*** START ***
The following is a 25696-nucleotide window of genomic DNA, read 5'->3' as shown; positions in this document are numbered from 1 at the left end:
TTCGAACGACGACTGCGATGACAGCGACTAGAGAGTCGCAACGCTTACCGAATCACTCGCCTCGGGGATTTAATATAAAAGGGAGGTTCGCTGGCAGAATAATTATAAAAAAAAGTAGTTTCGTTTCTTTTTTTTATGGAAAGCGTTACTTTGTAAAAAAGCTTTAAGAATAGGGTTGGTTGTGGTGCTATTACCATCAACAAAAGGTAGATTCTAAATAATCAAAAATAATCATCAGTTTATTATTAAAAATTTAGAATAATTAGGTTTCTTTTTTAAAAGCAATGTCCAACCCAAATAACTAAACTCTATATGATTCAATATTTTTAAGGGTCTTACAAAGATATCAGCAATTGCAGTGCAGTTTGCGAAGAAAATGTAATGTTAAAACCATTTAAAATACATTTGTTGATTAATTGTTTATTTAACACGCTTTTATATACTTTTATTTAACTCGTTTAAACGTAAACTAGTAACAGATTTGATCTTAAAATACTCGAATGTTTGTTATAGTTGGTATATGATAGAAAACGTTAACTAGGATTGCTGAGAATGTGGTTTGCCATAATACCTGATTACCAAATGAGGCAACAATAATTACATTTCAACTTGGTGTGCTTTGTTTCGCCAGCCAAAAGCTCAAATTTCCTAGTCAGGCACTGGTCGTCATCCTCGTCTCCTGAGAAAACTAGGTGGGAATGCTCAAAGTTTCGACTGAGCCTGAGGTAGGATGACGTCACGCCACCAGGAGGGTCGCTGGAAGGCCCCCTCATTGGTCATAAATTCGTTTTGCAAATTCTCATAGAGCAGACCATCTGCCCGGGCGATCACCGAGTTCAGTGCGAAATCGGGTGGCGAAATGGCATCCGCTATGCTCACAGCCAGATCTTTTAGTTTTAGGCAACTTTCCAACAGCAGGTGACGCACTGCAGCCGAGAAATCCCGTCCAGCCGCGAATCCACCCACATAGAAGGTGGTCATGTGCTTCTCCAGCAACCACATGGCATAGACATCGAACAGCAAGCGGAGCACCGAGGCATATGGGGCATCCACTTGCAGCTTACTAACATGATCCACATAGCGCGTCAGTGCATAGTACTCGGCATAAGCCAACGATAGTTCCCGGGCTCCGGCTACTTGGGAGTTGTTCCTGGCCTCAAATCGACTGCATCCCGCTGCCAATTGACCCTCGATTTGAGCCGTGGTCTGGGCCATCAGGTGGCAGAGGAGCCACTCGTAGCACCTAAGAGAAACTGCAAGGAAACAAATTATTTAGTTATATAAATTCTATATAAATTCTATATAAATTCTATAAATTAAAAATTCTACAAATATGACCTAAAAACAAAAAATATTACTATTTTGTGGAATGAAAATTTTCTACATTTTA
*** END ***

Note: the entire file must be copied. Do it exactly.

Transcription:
The following is a 25696-nucleotide window of genomic DNA, read 5'->3' as shown; positions in this document are numbered from 1 at the left end:
TTCGAACGACGACTGCGATGACAGCGACTAGAGAGTCGCAACGCTTACCGAATCACTCGCCTCGGGGATTTAATATAAAAGGGAGGTTCGCTGGCAGAATAATTATAAAAAAAAGTAGTTTCGTTTCTTTTTTTTATGGAAAGCGTTACTTTGTAAAAAAGCTTTAAGAATAGGGTTGGTTGTGGTGCTATTACCATCAACAAAAGGTAGATTCTAAATAATCAAAAATAATCATCAGTTTATTATTAAAAATTTAGAATAATTAGGTTTCTTTTTTAAAAGCAATGTCCAACCCAAATAACTAAACTCTATATGATTCAATATTTTTAAGGGTCTTACAAAGATATCAGCAATTGCAGTGCAGTTTGCGAAGAAAATGTAATGTTAAAACCATTTAAAATACATTTGTTGATTAATTGTTTATTTAACACGCTTTTATATACTTTTATTTAACTCGTTTAAACGTAAACTAGTAACAGATTTGATCTTAAAATACTCGAATGTTTGTTATAGTTGGTATATGATAGAAAACGTTAACTAGGATTGCTGAGAATGTGGTTTGCCATAATACCTGATTACCAAATGAGGCAACAATAATTACATTTCAACTTGGTGTGCTTTGTTTCGCCAGCCAAAAGCTCAAATTTCCTAGTCAGGCACTGGTCGTCATCCTCGTCTCCTGAGAAAACTAGGTGGGAATGCTCAAAGTTTCGACTGAGCCTGAGGTAGGATGACGTCACGCCACCAGGAGGGTCGCTGGAAGGCCCCCTCATTGGTCATAAATTCGTTTTGCAAATTCTCATAGAGCAGACCATCTGCCCGGGCGATCACCGAGTTCAGTGCGAAATCGGGTGGCGAAATGGCATCCGCTATGCTCACAGCCAGATCTTTTAGTTTTAGGCAACTTTCCAACAGCAGGTGACGCACTGCAGCCGAGAAATCCCGTCCAGCCGCGAATCCACCCACATAGAAGGTGGTCATGTGCTTCTCCAGCAACCACATGGCATAGACATCGAACAGCAAGCGGAGCACCGAGGCATATGGGGCATCCACTTGCAGCTTACTAACATGATCCACATAGCGCGTCAGTGCATAGTACTCGGCATAAGCCAACGATAGTTCCCGGGCTCCGGCTACTTGGGAGTTGTTCCTGGCCTCAAATCGACTGCATCCCGCTGCCAATTGACCCTCGATTTGAGCCGTGGTCTGGGCCATCAGGTGGCAGAGGAGCCACTCGTAGCACCTAAGAGAAACTGCAAGGAAACAAATTATTTAGTTATATAAATTCTATATAAATTCTATATAAATTCTATAAATTAAAAATTCTACAAATATGACCTAAAAACAAAAAATATTACTATTTTGTGGAATGAAAATTTTCTACATTTTA